Education level linked to risk of preterm birth

By Joene Hendry

NEW YORK (Reuters Health) - Pregnant women with low levels of education are nearly twice as likely as their more educated peers to give birth prematurely, researchers from the Netherlands report.

However, most of the risk can be attributed to the disadvantages that come with poor education, rather than educational level itself.

In fact, as Dr. Pauline W. Jansen told Reuters Health, “Factors identified in this study, such as young age, stressful circumstances, smoking habits, and overweight are modifiable by up-to-date interventions.”

Jansen, at Erasmus MC-University Medical Center Rotterdam, and her colleagues investigated the characteristics of 3830 pregnant women of Dutch origin, age 31 years on average. Among them, 1264 reported high education (above the Bachelor’s degree level) while 638 reported no more than 3 years of secondary school (the low group). The remaining women reported education levels somewhere in between.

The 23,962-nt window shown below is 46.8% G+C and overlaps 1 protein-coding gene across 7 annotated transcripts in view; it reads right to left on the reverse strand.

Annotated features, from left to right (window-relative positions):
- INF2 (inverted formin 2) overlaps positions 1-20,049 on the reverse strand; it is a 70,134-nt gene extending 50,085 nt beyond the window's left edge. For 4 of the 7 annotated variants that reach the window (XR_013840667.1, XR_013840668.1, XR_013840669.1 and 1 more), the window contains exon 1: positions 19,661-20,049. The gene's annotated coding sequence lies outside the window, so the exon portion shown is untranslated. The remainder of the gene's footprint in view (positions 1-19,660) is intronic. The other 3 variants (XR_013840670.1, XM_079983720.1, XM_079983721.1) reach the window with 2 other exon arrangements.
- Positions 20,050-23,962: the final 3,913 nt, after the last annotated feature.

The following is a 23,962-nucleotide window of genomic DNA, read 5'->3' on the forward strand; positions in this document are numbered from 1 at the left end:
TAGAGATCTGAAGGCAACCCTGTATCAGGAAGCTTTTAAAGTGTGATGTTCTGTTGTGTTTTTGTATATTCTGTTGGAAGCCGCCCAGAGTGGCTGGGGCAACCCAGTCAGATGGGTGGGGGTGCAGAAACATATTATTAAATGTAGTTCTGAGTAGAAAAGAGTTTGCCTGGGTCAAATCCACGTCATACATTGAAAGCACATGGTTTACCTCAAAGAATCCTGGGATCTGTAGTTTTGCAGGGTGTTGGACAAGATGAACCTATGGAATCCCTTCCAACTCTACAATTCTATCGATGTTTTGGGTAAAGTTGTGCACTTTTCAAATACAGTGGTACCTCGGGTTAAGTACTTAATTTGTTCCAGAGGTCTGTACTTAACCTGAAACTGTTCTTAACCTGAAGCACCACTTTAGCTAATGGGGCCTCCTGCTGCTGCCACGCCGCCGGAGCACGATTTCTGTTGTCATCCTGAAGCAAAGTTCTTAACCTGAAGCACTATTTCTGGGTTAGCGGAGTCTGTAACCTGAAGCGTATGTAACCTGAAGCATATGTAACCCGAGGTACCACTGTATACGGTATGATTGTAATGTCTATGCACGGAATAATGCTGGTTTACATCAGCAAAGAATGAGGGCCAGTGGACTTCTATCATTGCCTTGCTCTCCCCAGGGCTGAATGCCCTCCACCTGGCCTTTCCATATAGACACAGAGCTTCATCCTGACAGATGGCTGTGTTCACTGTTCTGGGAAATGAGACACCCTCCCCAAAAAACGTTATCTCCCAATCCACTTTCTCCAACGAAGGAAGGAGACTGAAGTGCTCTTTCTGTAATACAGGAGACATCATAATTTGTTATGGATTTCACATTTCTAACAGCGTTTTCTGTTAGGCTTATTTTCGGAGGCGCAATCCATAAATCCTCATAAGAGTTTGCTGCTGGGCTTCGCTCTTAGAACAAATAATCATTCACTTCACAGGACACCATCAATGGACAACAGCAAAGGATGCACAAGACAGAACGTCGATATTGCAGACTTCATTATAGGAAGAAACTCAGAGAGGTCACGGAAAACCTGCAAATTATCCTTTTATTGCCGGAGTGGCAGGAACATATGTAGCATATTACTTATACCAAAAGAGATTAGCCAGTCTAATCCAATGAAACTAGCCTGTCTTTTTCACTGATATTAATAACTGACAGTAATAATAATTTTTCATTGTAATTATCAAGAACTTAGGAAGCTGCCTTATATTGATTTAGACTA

The researchers found that the women with the lowest educational level were 89 percent more likely to have a preterm birth than the most highly educated women.

However, women with low education also seemed to accumulate psychosocial stress and unhealthy lifestyle factors “that turned out to be associated with their increased risk of preterm birth,” Jansen and colleagues report in the Archives of Disease in Childhood–Fetal and Neonatal Edition.

For example, separate analyses for factors potentially related to preterm birth, including age, height, pregnancy related risk factors such as preeclampsia, financial concerns and long-lasting difficulties, psychological characteristics, smoking habits, alcohol consumption, and body mass, were each responsible for various degrees of risk.

The combination of all these factors accounted for all but 10 percent of the extra risk of preterm birth associated with low education.

This study explains “a large part of the excess risk of preterm birth among lower educated pregnant women,” Jansen said.

She and colleagues suggest investment in policies that reduce modifiable risks for preterm birth, as well as further research of other possible explanatory factors, such as the interval between pregnancies, diet, or the presence of bacterial vaginosis.

SOURCE: Archives of Disease in Childhood - Fetal and Neonatal Edition, January 2009

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